SOAR Presentation

Return to SOAR Home page

As a student you understand it is your responsibility to:

  • Share information with your advisor regarding interests, goals, educational, and career plans
  • Share personal information that has a bearing on your academic career
    • The number of hours working, family responsibilities, financial aid status, and any limitations
  • Be familiar with the catalog and academic calendar

Be familiar with college deadlines

  • Keep a record of graduation requirements
    • Program sheets
    • Keep a record of all correspondence from the University
  • Be willing to contact appropriate student support services on campus
  • Be prepared for meetings with advisors
    • Particularly when registering for next semester, review courses you need for your program, and have an idea of what you would like to take
  • Alert your advisor immediately if you begin to have difficulties that are affecting class work or continued enrollment
  • Be an active participant in the advising session


What does an advisor do?

  • Helps you plan your academics
  • Answers your questions
  • Offers advice
  • Letters of recommendation

When should you contact your faculty advisor?

  • At minimum, each semester when you register for classes
  • If you are considering adding or dropping classes
  • If you think you want to change your major
  • If you are struggling in any courses

How do I meet with my advisor?

  • Find out where their office is located & check office hours
  • As a courtesy, call ahead so they can be prepared (Faculty/Staff Directory)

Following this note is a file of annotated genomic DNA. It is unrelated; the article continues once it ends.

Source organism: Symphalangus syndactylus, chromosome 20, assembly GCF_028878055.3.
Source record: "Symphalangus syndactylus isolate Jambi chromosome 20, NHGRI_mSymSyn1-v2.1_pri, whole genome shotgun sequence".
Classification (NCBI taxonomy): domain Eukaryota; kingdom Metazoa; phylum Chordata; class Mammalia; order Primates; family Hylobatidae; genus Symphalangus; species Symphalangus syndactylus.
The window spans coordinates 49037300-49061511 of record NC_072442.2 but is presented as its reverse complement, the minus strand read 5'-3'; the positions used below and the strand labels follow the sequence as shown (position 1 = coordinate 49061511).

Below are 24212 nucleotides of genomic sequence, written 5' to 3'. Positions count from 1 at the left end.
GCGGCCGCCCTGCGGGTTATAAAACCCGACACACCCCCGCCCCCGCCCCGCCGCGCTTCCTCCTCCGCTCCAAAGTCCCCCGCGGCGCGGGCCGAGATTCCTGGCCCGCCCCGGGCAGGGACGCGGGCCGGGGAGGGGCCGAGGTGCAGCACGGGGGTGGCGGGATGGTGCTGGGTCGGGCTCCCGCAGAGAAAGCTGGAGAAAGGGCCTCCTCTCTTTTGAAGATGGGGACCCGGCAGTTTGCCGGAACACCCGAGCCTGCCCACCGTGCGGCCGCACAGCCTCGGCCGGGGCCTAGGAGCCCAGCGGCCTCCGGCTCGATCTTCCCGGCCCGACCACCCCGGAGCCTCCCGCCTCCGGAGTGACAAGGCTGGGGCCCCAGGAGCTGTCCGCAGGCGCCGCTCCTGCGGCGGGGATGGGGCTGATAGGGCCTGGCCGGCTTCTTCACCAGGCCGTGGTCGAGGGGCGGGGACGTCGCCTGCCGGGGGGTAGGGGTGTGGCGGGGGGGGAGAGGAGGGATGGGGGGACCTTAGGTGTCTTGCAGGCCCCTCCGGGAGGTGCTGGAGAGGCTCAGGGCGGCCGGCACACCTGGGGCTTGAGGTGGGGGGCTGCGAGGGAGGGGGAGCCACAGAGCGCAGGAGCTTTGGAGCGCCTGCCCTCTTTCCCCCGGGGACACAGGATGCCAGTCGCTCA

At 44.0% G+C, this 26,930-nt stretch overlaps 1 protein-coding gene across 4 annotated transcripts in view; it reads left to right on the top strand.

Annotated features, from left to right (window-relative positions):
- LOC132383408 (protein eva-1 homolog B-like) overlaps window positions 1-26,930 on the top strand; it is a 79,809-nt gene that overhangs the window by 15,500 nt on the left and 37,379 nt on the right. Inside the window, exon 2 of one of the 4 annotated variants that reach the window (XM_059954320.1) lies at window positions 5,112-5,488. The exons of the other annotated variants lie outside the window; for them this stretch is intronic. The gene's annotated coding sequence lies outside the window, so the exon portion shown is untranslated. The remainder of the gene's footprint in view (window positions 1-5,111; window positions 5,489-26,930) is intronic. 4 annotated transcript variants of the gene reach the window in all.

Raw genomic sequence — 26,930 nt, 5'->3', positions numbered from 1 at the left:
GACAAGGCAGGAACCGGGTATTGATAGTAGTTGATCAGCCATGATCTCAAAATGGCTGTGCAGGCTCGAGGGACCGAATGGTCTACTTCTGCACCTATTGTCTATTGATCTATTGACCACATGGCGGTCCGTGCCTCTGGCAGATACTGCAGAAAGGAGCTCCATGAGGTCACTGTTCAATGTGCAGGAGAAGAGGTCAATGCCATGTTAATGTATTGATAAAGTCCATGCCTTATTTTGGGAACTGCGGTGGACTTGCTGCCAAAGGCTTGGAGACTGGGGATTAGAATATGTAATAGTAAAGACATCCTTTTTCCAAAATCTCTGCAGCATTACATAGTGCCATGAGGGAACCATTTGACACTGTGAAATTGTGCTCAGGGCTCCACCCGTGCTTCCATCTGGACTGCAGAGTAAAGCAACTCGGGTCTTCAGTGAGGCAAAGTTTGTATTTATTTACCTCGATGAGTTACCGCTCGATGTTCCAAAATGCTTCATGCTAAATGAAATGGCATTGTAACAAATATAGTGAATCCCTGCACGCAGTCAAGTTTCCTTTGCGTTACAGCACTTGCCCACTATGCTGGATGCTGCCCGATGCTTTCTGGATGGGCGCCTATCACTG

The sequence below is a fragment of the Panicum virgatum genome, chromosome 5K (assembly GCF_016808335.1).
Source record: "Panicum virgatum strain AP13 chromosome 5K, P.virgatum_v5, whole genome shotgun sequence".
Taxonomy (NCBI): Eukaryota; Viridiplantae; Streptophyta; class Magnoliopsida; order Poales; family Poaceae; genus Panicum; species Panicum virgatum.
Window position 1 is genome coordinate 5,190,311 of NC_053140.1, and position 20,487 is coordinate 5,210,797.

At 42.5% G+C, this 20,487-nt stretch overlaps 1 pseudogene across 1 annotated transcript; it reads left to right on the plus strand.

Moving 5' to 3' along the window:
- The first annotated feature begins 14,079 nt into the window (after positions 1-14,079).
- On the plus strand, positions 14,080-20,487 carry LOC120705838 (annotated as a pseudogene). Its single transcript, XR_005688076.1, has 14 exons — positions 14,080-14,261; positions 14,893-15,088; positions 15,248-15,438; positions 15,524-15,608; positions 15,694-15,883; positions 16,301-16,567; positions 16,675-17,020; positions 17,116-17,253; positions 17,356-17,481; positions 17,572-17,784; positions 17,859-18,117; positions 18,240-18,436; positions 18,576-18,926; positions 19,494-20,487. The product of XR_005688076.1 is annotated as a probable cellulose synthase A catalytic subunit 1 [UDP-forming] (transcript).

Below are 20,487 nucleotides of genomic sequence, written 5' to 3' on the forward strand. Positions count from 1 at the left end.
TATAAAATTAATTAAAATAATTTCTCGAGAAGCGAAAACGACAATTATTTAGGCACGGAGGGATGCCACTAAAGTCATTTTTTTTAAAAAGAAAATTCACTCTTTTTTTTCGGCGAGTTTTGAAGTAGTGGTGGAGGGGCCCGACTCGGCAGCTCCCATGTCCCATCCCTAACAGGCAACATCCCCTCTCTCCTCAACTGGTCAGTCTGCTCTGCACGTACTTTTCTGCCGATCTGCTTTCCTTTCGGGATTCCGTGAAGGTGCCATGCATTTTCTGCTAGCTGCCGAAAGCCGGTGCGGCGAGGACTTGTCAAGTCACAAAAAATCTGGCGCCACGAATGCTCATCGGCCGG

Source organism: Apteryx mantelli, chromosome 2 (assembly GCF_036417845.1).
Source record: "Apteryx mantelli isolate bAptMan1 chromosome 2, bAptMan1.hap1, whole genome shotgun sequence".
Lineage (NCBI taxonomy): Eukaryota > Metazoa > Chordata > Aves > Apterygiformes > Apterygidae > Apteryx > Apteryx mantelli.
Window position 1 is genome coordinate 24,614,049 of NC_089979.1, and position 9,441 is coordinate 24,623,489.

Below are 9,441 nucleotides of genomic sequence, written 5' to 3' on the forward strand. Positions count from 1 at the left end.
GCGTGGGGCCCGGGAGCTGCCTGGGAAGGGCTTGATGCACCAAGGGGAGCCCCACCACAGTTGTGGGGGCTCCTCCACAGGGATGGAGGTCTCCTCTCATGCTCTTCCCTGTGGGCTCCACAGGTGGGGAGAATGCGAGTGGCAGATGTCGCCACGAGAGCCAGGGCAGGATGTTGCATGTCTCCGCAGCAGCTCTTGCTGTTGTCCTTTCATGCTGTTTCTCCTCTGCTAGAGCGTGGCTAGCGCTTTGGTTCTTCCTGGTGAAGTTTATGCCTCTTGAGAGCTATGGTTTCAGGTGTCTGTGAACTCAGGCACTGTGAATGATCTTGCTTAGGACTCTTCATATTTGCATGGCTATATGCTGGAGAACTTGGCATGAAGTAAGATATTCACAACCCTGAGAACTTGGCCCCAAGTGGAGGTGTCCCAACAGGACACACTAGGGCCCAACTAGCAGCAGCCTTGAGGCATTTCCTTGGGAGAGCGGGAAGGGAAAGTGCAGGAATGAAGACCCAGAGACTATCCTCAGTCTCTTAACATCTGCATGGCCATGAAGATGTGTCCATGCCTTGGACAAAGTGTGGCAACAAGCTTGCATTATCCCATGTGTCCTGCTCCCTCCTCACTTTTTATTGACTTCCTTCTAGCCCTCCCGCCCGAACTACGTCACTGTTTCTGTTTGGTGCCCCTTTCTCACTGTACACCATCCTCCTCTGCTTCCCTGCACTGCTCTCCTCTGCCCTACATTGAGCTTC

What do I need to bring?

  • Your folder with program sheet & catalog
  • Any questions you have
  • An idea of what courses you want to take

What happens if you forget who your advisor is?

  • Contact the Registrar's office


Dropping and Adding

  • Dropping and Adding classes is a normal part of coming to college
  • There are a number of reasons you might decide you need to make adjustments to your schedule
  • Make sure to watch the academic calendar to be aware of the deadlines

Substitutions and Waivers

  • Once in awhile your advisor will allow you to take a different course than what is listed on your program sheet
  • Or they may waive the requirement if you have previous experience (but this doesn't mean you get credit for the course)

Lower Division courses

  • These are courses number with a 100 or 200
  • Typically you take these during your freshman and sophomore years

Upper Division courses

  • Courses numbered 300 or 400
  • Taken during your junior and senior years
  • Just a note for Bachelor degree seeking students - you will need 39 credits of upper division courses to graduate


The Catalog is your guide to school. Here are some starting points to look for information:

  • Degrees, Majors, Minors - A listing of all the degrees, majors, minors & certificates offered
  • General Education Core - Required course work for all students seeking an associate of arts, associate of science, or bachelor's degree at Northern
  • Programs listings - requirements for each degree
  • Course Descriptions
    • What is a Prerequisite?
    • Any requirement essential for a student to complete before taking a course.
    • Prerequisites can include:
      • Courses you need to take before you can be fully admitted to your program of study
      • Courses you need to take before you can take the course which requires it
      • Math and English placement
      • Permission of the instructor
    • What is a Co-requisite?
      • A co-requisite is a requirement that must be completed at the same time as the course for which it is required.
      • Such as:
        • One course that must be completed at the same time as another course.
  • Financial Aid Information
  • Academic Information:
    • Special programs
    • Grading
    • Transferring courses
    • Much, much more